My journey into Life Sciences

*Save the date, 30th January 2020, Careers in Life Sciences Mini Fair *

So… with this event in mind, we’re delighted to share some fantastic insights from University of Edinburgh alumnus, Andy Critchley, Plant Manager, FUJIFILM Diosynth Biotechnologies, on how he progressed from university to a fulfilling career in life sciences.

Like many others at the stage of choosing which qualifications and career to pursue, I didn’t have a clear idea of what I wanted and what was actually out there in the first place! I had always enjoyed scientific subjects at school so chose to study Biological Sciences at Edinburgh University. During the course, I leaned more in favour of the pharmacology type modules so chose this as my Honours course. Plus, this course had a particularly challenging reputation, which I liked.

In my third year, I still didn’t really know what I wanted to do after university, mainly because until you actually get out into the workplace there is no way of knowing what it’s like! I asked one of my tutors if they knew of any summer industry placements I could apply for and he put me in touch with a contact at Quotient Clinical. I managed to gain two months invaluable experience at their clinical trials site on the outskirts of Edinburgh. Having this workplace experience on my CV was key to getting my first job after graduating although it was ‘only’ a temporary contract as an Over-labelling Operator at a small pharmaceutical company, The Specials Laboratory, in my home county of Northumberland.

This job included working on a line, labelling thousands of medicine boxes with prescription labels. After two months, I successfully applied internally for a permanent position as QA (Quality Assurance) Officer within the company. I continued this role for almost three years, gaining as much broad experience as I could by putting myself forward for various projects and exposure. With this on my CV, I was then able to acquire the role of Production Technologist in the Operations department at FUJIFILM Diosynth Biotechnologies – this introduced me to the very different world of biopharmaceutical manufacture.  I knew straight away that this was right up my street and continued with this role for three years, again putting myself forward for various additional responsibilities and projects.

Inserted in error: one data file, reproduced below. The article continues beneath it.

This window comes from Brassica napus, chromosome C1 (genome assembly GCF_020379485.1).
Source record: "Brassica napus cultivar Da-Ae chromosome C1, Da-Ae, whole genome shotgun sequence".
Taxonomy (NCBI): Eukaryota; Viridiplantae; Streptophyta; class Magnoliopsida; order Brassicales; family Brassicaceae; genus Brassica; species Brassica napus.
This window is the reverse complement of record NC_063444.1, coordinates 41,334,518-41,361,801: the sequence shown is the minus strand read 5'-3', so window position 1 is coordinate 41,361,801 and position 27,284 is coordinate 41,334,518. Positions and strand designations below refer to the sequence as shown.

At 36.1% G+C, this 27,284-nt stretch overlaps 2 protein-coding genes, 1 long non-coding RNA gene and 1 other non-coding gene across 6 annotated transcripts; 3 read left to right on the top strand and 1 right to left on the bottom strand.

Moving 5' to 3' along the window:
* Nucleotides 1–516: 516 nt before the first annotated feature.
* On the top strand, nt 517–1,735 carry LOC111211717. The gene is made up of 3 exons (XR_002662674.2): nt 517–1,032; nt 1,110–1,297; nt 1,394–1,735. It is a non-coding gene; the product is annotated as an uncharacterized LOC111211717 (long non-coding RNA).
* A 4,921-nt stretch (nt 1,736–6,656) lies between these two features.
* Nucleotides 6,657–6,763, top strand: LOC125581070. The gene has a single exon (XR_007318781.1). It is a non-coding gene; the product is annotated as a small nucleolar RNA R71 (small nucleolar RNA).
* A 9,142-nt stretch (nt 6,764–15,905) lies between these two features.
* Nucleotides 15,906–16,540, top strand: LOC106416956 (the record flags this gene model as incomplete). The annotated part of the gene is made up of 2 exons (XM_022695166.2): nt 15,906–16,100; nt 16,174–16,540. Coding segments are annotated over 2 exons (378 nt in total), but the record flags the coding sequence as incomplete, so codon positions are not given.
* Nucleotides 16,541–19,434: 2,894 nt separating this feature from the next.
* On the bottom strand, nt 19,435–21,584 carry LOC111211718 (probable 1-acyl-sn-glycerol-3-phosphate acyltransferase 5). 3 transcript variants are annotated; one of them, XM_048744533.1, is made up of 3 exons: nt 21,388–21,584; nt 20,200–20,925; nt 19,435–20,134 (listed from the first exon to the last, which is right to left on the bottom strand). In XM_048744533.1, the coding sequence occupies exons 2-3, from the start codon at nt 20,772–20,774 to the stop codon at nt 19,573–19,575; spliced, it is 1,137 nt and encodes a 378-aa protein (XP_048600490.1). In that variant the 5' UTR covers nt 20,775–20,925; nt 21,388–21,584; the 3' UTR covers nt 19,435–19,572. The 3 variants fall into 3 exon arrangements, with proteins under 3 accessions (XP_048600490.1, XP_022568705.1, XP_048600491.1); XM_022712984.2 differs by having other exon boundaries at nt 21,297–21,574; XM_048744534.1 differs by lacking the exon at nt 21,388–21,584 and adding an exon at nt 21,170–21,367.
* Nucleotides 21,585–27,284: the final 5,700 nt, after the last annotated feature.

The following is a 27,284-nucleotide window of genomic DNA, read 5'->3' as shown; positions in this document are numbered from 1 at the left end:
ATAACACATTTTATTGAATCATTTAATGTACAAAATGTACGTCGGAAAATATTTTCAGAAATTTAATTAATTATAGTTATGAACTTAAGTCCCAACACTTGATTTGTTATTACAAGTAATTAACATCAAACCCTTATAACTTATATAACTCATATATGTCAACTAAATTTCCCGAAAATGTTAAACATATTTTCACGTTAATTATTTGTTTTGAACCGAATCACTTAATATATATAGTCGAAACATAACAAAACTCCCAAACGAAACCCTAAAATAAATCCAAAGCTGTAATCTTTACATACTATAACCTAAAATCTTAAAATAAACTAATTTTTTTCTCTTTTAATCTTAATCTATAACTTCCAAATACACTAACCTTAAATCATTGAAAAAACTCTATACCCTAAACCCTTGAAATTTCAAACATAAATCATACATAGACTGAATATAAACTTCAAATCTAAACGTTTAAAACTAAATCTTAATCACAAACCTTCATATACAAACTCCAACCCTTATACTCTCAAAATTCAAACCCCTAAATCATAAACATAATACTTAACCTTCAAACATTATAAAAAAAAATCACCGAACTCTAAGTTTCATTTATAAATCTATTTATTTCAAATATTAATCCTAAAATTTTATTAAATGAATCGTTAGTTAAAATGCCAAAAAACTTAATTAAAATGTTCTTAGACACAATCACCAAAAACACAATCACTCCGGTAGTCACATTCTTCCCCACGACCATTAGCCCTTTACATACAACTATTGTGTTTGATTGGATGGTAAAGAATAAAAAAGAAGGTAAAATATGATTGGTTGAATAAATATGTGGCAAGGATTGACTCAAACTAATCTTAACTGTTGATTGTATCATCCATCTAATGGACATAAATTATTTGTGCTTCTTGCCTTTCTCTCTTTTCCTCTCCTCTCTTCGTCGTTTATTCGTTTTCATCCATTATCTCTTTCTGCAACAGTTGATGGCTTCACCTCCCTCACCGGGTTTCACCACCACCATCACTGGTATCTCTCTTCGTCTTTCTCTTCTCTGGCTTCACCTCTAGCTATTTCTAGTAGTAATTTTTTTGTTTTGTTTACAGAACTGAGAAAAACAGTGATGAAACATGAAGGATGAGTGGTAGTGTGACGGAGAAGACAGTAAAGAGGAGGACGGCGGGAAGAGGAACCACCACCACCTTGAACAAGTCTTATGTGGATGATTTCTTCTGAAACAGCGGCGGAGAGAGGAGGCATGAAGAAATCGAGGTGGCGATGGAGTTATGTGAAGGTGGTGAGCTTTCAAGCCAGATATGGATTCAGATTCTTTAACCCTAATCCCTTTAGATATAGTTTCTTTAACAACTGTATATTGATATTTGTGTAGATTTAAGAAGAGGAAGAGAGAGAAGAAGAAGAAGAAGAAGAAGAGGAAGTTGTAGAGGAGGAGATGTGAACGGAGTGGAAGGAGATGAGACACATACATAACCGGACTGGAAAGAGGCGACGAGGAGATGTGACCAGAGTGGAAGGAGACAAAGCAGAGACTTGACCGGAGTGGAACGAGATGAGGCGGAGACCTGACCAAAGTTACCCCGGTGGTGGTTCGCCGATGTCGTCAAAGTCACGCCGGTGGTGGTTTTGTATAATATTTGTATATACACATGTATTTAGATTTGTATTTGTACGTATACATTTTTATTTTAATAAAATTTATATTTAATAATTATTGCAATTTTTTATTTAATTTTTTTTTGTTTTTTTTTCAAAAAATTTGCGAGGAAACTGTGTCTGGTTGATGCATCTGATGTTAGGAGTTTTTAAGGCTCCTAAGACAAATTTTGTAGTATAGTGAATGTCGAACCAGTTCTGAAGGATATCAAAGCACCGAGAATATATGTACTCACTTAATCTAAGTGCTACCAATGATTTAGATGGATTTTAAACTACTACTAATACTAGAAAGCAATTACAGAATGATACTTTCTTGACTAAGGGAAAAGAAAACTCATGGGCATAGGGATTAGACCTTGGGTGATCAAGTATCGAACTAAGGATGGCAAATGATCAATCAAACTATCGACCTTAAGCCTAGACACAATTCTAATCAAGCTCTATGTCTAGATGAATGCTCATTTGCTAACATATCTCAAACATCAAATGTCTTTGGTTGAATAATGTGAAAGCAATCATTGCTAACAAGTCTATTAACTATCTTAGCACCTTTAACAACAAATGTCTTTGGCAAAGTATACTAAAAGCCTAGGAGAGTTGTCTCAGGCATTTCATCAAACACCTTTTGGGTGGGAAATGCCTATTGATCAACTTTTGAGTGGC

I then moved into the position of Senior Manufacturing Scientist within the Research and Development (R&D) department, which included working in a small team to launch a pilot scale R&D manufacturing plant for early phase biopharmaceuticals. After one year, I was able to apply for my current role within the Operations department as Plant Manager. This includes management of the large-scale commercial bio-manufacturing plant. I have now been in this role for three years. Without my degree, this path would have been made a lot harder, and would probably have taken a lot longer to achieve. I am now performing a challenging and rewarding role which I really enjoy, within a company that is rapidly expanding.

Parting advice…

The combination of academic qualification and work experience, along with a lot of hard work, has been key to obtaining a valuable career in the life sciences industry.

My advice to undergraduates is to gain as much workplace experience as possible. Don’t turn down opportunities even if they are on the bottom rung of the job market. They may open doors to progression and expose you to other avenues of work you may find interesting that you never knew existed! When recruiting new staff, I always look for workplace experience, even if it is working in a pub or in a shop.

Interested in finding out more?

  • Hear from University of Edinburgh Biochemistry graduate, Tim Gilpin, Technical Project Leader at FUJIFILM Diosynth Biotechnologies, by reading his guest blog post on the Chemical Careers Edinburgh blog. Tim highlights some key differences between big pharma and contract research organisations.

FUJIFILM Diosynth Biotechologies are attending our Careers in Life Sciences Mini Fair in Appleton Tower on Thursday 30th January from 6pm.

(Image credit: Andy Critchley)


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